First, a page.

Tulum: Cenote Paradise

After exactly a month in Canada, riding, hiking and sight seeing, we flew from Calgary, via San Fransisco, to Cancun in Mexico.

We’d been told by friends to get out of Cancun as quickly as possible, so we aranged to go straight to Tulum, south of Cancun, as soon as we arrived. We were planning to get an ADO (Mexico’s budget bus company) straight from the airport when we arrived at 6am, but as we soon discovered the first bus wasn’t until 9am and it would only take us to Playa Del Carmen, where we would them have to get a connecting bus to Tulum. At least that’s what we thought as it was all in Spanish and the extent of our Spanish at this stage was limited to Gracies, Como estats ?? and no entiendo (very important).

It was within the first 20 minutes of landing in Mexico that we realised learning Spanish was almost a non negotiable, considering we were to be spending the next 5 months in central/South America, and if English was hard to come by in a tourist hub like Cancun, then it would be even less known in a little town some where in Ecuador.
We got our two buses without too much of an issue and after getting off on the outskirts of Tulum, due to yet another language barrier, and paying another $5 for a Collectivo (shared taxis’) to town, we had arrived in Tulum, hot, tired and relieved.

Our Air Bnb was hard to find but it was beautiful and exactly what we needed after a long two days of travelling. Tulum is a small fishing town that has one Main Street, a beautiful beach and is surrounded by many Cenotes. Cenotes are these amazing underwater cave systems that are either open or closed and vary greatly in price depending on the popularity and the complexity of the cave system.

The next 5 days were spent swimming for hours on end, a nessecity when it was 32 degrees Celsius with +80% humidity.


Top Cenotes in Tulum:

1. Dos Ojos: this Cenote is amazing for scuba diving and snorkelling as long as you have a flash light. I went scuba diving here and I can 100% reccomendations it as its like another world as you dive and explore the underwater cave systems. Diving in Tulum is expensive however (around $100+USD for two Cenote dives) but I was very glad I did it.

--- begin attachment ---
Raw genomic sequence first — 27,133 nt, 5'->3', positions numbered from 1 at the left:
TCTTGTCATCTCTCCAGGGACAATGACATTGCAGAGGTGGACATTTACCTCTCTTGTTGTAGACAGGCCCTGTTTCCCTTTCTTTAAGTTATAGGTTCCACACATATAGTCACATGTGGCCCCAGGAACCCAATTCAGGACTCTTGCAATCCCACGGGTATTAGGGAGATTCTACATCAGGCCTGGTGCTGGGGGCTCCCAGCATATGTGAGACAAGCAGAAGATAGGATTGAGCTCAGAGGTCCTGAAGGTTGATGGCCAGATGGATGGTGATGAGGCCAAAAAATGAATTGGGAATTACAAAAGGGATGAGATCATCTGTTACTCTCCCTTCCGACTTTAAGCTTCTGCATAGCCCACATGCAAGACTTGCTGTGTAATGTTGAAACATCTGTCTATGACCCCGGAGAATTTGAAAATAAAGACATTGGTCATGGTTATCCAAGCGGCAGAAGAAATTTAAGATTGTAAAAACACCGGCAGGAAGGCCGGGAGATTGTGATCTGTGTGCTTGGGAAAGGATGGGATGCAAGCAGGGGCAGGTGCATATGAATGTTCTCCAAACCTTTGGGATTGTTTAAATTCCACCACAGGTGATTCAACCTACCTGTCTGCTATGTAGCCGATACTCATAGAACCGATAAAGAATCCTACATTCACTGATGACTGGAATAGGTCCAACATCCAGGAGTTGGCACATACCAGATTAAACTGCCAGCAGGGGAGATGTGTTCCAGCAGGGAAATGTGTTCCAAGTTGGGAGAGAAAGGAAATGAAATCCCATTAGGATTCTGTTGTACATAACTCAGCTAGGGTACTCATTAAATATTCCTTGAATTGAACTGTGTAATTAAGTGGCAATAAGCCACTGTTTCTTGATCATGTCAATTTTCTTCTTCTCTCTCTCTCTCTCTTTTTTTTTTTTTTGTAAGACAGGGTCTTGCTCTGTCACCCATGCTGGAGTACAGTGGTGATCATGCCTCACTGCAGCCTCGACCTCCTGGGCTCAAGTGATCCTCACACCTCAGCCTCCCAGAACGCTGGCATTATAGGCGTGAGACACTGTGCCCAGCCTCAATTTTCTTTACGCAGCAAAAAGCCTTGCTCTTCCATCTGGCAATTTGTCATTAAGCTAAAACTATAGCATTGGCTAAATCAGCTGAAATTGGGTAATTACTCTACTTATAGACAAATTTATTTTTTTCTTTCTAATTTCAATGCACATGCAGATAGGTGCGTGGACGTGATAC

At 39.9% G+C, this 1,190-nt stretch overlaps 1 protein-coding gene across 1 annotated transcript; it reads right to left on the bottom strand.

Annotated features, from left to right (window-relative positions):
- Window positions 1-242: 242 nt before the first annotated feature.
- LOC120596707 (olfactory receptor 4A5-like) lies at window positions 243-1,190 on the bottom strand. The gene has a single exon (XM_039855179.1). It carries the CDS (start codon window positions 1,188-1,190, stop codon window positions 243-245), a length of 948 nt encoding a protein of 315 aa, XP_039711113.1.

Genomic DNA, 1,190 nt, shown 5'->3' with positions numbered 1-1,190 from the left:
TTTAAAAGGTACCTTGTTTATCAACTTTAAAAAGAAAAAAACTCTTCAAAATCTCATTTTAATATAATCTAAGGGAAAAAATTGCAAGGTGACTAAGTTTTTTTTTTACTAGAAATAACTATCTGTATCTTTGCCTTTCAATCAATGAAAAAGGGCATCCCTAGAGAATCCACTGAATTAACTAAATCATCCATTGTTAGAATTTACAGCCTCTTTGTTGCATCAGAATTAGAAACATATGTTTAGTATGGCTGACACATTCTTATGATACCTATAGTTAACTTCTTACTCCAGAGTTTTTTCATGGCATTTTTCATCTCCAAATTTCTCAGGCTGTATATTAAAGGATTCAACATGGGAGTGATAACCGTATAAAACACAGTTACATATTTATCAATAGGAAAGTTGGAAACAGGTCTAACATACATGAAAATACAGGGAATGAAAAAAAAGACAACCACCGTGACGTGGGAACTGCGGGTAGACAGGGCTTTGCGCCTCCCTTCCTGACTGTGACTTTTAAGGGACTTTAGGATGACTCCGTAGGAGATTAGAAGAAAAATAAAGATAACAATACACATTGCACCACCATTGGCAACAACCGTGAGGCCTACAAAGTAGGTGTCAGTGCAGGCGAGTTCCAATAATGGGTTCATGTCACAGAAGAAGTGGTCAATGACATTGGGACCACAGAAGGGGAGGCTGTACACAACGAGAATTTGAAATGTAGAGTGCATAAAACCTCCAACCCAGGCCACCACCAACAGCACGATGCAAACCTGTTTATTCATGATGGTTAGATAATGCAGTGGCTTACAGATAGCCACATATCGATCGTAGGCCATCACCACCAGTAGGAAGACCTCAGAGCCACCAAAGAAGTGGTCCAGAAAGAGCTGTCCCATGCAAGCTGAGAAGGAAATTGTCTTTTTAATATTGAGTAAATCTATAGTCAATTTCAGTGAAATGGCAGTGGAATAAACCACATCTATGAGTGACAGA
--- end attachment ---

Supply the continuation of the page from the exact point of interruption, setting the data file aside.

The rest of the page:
• Cost: $300 pesos ($$$)


2. Grand Cenote: this Cenote is an easy 4km bike ride out of Tulum (collectives are also available for 20 pesos). This one is really nice as long as you get there early. We got there when it opened around 8:00am and we had it all to ourselves, however around 11:00am hordes of tourists arrived and you couldn’t swim without touching someone else. Defiantly get there early. This cenote has a bit of everything it’s predominantly an open cenote, but there are caves you can explore and there are also little turtles swimming around

  • Cost: $120 pesos ($$)


3. Cenote Casa: this one is different to all the others. It’s about 15minutes via Collectivo from Tulum, but then there is quite a walk from the highway to get to the entrance. This one could be mistaken for a river, rather than a Cenote, and it’s connected to the ocean so the water is a mix of fresh and salt water boasting a very strong current running towards the ocean. Loved this one!

  • Cost: $100 pesos ($$)


4. Cenote Axul: this Cenote is around 30minutes out of Tulum towards Playa De Calman, but only 10 minutes away from Akmal beach (where you can swim with turtles, wouldn’t recommend it) so if you do plan on going to the beach I would go to this Cenote in the afternoon to hang out, swim, jump off some cliffs and have a picnic. Spent a whole afternoon here and it was bliss.

  • Cost: $50 pesos ($)


5. Cenote Cristal: this one is only worth visiting if you have enough time and just want a cheap place to swim and escape the heat. We spent a hot afternoon here and for just $30 pesos you get entrance to two cenotes, that are opposite each other. It’s not as impressive as the other ones but it’s about 5km out of Tulum towards Bacalar (we rode bikes but you can easily catch a collective), its very cheap and much less busy than some of the bigger ones. Its really where locals go on their days off!

  • Cost: $30 pesos ($)


Tulum was amazing, we spent 5 days there before we reluctantly moved on to Lake Bacalar via a ADO bus.

  • Accomodation: we stayed in an Air BNB for around $30 each a night for an apartment. We then moved to Hostel Shack which was basic but nice enough for budget accomodation. You can pay anywhere from $8 a night to $100+ if you wanted to go all out
  • Food: we cooked for ourselves a lot by going to the massive supermarket in town and stocking up on fruit, vegetables and rice. Food here was expensive though, ranging from $3 for some tacos up to $1-15 for a sit down meal at a western restaurant.
  • Activities: our main activity here was swimming in Cenotes and bike hire to get around. Bike hire is around $100 pesos a day and you often need to leave your passport as a deposit. Cenotes rang from $30 pesos to $300+

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